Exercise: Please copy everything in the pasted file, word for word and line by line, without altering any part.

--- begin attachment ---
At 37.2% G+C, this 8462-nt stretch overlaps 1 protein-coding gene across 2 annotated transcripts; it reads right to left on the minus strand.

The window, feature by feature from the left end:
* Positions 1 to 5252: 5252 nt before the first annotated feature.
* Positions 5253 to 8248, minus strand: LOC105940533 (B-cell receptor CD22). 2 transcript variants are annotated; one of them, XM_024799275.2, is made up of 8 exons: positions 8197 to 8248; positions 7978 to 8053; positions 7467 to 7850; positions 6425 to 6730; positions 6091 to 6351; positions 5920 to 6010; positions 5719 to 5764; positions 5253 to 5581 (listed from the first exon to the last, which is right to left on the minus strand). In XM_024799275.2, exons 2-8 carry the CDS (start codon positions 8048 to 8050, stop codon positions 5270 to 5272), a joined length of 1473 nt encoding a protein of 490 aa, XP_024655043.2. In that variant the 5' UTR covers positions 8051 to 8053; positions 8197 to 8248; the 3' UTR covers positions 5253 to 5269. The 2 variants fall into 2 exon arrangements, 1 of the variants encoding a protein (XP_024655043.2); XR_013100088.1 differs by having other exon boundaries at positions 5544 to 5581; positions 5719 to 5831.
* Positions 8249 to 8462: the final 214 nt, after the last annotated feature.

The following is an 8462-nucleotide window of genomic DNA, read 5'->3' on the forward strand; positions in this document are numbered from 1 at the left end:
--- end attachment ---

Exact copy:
At 37.2% G+C, this 8462-nt stretch overlaps 1 protein-coding gene across 2 annotated transcripts; it reads right to left on the minus strand.

The window, feature by feature from the left end:
* Positions 1 to 5252: 5252 nt before the first annotated feature.
* Positions 5253 to 8248, minus strand: LOC105940533 (B-cell receptor CD22). 2 transcript variants are annotated; one of them, XM_024799275.2, is made up of 8 exons: positions 8197 to 8248; positions 7978 to 8053; positions 7467 to 7850; positions 6425 to 6730; positions 6091 to 6351; positions 5920 to 6010; positions 5719 to 5764; positions 5253 to 5581 (listed from the first exon to the last, which is right to left on the minus strand). In XM_024799275.2, exons 2-8 carry the CDS (start codon positions 8048 to 8050, stop codon positions 5270 to 5272), a joined length of 1473 nt encoding a protein of 490 aa, XP_024655043.2. In that variant the 5' UTR covers positions 8051 to 8053; positions 8197 to 8248; the 3' UTR covers positions 5253 to 5269. The 2 variants fall into 2 exon arrangements, 1 of the variants encoding a protein (XP_024655043.2); XR_013100088.1 differs by having other exon boundaries at positions 5544 to 5581; positions 5719 to 5831.
* Positions 8249 to 8462: the final 214 nt, after the last annotated feature.

The following is an 8462-nucleotide window of genomic DNA, read 5'->3' on the forward strand; positions in this document are numbered from 1 at the left end: